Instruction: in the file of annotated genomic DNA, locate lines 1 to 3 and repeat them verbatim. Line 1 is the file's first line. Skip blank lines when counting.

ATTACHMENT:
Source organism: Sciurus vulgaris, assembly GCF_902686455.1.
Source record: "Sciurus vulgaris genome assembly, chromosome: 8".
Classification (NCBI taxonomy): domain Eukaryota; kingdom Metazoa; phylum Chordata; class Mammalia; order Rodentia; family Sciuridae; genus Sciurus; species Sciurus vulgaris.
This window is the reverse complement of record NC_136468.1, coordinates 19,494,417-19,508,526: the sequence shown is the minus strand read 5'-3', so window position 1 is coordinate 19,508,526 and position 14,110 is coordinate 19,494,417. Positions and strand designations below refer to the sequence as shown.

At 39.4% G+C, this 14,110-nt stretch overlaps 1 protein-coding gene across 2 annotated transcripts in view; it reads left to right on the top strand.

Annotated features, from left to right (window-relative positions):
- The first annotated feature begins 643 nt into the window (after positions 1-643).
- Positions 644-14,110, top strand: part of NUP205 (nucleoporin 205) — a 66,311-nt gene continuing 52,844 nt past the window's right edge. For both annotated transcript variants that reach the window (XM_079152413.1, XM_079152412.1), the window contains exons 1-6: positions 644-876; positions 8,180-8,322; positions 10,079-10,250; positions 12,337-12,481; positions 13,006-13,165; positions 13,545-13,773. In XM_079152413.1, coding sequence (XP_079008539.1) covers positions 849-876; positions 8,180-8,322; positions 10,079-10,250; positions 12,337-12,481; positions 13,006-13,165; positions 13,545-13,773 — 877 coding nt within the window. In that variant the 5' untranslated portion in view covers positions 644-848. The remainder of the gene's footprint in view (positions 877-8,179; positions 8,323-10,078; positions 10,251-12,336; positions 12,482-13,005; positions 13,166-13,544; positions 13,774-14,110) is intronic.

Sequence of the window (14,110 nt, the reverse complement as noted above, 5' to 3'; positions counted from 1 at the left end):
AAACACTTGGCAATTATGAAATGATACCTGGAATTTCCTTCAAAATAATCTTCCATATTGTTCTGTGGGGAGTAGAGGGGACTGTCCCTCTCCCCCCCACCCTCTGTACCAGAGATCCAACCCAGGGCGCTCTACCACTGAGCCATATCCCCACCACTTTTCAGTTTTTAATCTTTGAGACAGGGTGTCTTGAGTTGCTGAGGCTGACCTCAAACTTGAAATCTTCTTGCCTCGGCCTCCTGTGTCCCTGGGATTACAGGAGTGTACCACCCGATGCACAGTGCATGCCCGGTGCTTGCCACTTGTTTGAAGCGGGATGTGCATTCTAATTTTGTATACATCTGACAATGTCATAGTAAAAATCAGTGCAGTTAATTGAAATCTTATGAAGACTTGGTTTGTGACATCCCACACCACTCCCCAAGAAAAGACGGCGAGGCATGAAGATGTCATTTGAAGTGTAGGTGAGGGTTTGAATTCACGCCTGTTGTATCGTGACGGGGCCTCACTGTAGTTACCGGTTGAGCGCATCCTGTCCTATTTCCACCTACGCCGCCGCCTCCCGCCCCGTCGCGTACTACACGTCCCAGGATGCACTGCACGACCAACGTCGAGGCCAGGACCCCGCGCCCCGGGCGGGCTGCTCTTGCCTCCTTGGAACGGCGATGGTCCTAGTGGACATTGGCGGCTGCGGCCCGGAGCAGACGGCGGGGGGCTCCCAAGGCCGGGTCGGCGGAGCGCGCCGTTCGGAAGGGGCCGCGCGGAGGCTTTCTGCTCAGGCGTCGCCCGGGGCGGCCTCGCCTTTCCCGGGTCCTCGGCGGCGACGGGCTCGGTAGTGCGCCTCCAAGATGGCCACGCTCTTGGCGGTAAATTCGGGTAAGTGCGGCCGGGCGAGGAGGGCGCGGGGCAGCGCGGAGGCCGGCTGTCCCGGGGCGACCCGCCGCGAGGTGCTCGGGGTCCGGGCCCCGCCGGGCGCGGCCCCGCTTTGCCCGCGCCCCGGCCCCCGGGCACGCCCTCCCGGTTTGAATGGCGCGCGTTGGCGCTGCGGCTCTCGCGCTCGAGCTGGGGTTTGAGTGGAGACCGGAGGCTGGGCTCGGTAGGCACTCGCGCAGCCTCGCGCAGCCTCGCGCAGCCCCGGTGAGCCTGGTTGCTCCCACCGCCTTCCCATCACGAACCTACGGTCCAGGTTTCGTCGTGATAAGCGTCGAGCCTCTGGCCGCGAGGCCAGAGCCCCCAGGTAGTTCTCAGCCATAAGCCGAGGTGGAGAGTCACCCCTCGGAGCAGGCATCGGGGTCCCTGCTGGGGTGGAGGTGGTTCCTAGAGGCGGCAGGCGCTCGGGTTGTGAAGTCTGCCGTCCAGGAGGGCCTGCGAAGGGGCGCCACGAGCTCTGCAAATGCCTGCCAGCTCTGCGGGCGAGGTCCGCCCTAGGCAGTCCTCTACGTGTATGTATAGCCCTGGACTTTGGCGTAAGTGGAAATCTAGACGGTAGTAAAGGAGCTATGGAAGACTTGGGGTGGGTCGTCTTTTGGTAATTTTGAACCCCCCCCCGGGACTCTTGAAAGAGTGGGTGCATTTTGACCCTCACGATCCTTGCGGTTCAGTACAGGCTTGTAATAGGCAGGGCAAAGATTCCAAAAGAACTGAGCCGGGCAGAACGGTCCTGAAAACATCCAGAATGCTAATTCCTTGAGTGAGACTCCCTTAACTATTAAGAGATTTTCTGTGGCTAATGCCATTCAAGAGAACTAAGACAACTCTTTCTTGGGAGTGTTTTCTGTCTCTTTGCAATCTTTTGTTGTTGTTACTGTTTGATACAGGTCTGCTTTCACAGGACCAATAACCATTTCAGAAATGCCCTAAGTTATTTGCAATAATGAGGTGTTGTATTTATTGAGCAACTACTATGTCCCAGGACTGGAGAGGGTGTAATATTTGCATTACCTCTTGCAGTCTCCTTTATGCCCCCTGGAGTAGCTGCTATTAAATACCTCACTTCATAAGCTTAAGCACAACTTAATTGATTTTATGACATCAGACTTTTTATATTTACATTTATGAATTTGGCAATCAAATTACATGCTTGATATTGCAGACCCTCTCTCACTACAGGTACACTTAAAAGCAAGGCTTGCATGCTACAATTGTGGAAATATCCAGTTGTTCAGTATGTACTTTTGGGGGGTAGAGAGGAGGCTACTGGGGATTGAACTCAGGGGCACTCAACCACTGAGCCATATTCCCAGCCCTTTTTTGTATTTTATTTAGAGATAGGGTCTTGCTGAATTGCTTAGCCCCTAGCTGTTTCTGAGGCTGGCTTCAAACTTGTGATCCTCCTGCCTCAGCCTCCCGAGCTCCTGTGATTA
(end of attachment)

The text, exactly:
Source organism: Sciurus vulgaris, assembly GCF_902686455.1.
Source record: "Sciurus vulgaris genome assembly, chromosome: 8".
Classification (NCBI taxonomy): domain Eukaryota; kingdom Metazoa; phylum Chordata; class Mammalia; order Rodentia; family Sciuridae; genus Sciurus; species Sciurus vulgaris.